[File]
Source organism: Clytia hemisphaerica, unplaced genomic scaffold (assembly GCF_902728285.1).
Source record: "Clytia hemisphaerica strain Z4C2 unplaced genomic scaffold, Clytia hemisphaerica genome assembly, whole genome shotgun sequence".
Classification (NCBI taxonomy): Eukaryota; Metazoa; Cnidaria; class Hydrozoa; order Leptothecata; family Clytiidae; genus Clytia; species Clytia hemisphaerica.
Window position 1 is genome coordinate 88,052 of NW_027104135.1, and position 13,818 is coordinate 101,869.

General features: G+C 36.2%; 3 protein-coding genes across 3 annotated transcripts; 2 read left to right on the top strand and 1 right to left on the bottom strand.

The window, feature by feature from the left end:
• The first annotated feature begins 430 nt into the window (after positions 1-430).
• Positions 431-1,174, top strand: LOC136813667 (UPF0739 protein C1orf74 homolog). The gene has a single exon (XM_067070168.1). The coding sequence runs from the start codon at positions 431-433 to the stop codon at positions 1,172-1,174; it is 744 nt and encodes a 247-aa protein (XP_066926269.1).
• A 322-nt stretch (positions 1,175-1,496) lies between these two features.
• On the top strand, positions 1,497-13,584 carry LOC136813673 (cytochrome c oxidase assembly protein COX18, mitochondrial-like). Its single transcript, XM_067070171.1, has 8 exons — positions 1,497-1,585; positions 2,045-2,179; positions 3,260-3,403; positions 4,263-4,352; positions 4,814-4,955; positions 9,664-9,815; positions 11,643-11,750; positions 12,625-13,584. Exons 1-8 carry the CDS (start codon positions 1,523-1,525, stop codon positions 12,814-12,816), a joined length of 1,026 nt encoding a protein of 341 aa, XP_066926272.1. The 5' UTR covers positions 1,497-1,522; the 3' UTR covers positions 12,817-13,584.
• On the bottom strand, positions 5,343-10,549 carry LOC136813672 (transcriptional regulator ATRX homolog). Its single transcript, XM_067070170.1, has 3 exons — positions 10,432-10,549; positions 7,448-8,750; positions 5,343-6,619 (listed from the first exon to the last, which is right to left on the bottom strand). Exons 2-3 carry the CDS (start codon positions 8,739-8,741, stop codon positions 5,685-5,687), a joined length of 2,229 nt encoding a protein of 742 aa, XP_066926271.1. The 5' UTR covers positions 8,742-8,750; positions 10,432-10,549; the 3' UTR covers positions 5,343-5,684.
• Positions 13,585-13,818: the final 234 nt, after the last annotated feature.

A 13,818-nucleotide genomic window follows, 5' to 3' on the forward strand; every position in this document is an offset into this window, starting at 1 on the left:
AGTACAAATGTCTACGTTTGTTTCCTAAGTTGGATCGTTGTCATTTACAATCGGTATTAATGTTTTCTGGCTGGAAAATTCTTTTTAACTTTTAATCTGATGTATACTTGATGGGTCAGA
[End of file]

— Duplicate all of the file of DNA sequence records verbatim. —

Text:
Source organism: Clytia hemisphaerica, unplaced genomic scaffold (assembly GCF_902728285.1).
Source record: "Clytia hemisphaerica strain Z4C2 unplaced genomic scaffold, Clytia hemisphaerica genome assembly, whole genome shotgun sequence".
Classification (NCBI taxonomy): Eukaryota; Metazoa; Cnidaria; class Hydrozoa; order Leptothecata; family Clytiidae; genus Clytia; species Clytia hemisphaerica.
Window position 1 is genome coordinate 88,052 of NW_027104135.1, and position 13,818 is coordinate 101,869.

General features: G+C 36.2%; 3 protein-coding genes across 3 annotated transcripts; 2 read left to right on the top strand and 1 right to left on the bottom strand.

The window, feature by feature from the left end:
• The first annotated feature begins 430 nt into the window (after positions 1-430).
• Positions 431-1,174, top strand: LOC136813667 (UPF0739 protein C1orf74 homolog). The gene has a single exon (XM_067070168.1). The coding sequence runs from the start codon at positions 431-433 to the stop codon at positions 1,172-1,174; it is 744 nt and encodes a 247-aa protein (XP_066926269.1).
• A 322-nt stretch (positions 1,175-1,496) lies between these two features.
• On the top strand, positions 1,497-13,584 carry LOC136813673 (cytochrome c oxidase assembly protein COX18, mitochondrial-like). Its single transcript, XM_067070171.1, has 8 exons — positions 1,497-1,585; positions 2,045-2,179; positions 3,260-3,403; positions 4,263-4,352; positions 4,814-4,955; positions 9,664-9,815; positions 11,643-11,750; positions 12,625-13,584. Exons 1-8 carry the CDS (start codon positions 1,523-1,525, stop codon positions 12,814-12,816), a joined length of 1,026 nt encoding a protein of 341 aa, XP_066926272.1. The 5' UTR covers positions 1,497-1,522; the 3' UTR covers positions 12,817-13,584.
• On the bottom strand, positions 5,343-10,549 carry LOC136813672 (transcriptional regulator ATRX homolog). Its single transcript, XM_067070170.1, has 3 exons — positions 10,432-10,549; positions 7,448-8,750; positions 5,343-6,619 (listed from the first exon to the last, which is right to left on the bottom strand). Exons 2-3 carry the CDS (start codon positions 8,739-8,741, stop codon positions 5,685-5,687), a joined length of 2,229 nt encoding a protein of 742 aa, XP_066926271.1. The 5' UTR covers positions 8,742-8,750; positions 10,432-10,549; the 3' UTR covers positions 5,343-5,684.
• Positions 13,585-13,818: the final 234 nt, after the last annotated feature.

A 13,818-nucleotide genomic window follows, 5' to 3' on the forward strand; every position in this document is an offset into this window, starting at 1 on the left:
AGTACAAATGTCTACGTTTGTTTCCTAAGTTGGATCGTTGTCATTTACAATCGGTATTAATGTTTTCTGGCTGGAAAATTCTTTTTAACTTTTAATCTGATGTATACTTGATGGGTCAGA